Ramsay McKillop was born in India 24.8.1857 to Scottish parents. His father was in the British Army and had been posted to India. Ramsay married Mary Ann Larsen in August 1908. Following a career as a prominent NSW public servant occupying many roles, including, inspector in the Harbour Trust, Public Works Department and many roles in the trade union movement including as President of the Wharf Labourer’s Union, he joined with his son, George, in the real estate business in 1922. This same year he was elected to Warringah Shire Council and was elected Shire President from December 1925 to March 1926, but sadly died in office. Shortly after, the Shire Council resolved to name the northern Headland of Freshwater in his honour.

To this day he is the only Warringah Shire President or Mayor to die in office.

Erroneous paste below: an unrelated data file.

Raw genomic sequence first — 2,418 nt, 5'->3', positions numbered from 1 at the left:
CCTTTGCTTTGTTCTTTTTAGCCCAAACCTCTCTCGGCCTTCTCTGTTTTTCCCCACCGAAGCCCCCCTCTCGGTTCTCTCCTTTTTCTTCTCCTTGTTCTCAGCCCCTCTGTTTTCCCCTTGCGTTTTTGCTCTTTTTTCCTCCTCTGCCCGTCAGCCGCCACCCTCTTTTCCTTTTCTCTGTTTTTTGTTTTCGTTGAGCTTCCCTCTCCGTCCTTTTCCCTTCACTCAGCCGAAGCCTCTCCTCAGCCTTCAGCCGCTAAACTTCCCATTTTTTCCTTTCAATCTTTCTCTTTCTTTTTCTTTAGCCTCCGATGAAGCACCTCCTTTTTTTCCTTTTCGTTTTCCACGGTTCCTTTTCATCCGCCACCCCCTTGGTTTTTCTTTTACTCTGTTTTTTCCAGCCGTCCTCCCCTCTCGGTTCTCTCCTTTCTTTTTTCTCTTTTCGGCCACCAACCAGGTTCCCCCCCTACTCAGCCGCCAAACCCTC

During his time as Shire President, Ramsay McKillop was most noted for his role in supporting the tramway link from Manly to Freshwater Beach and was President of the Harbord Tramway League and Progress Association. This link diverted from the main Pittwater Road Line to Narrabeen and went up Oliver Street via a cutting and thence down Lawrence Street to a turnaround at the Beach. It effectively ceased operation in 1939 due to the onset of WW2 but formally in 1952.

McKillop attended the opening ceremony of the link on 19 December 1925 as part of the official party. He is also noted for his close role in changing the name of Freshwater to Harbord to differentiate its growing residential setting from its previous holiday image. The name Harbord, after a British aristocrat, was officially declared on 1 September 1923, although it was changed back again to Freshwater on 12 January 2008.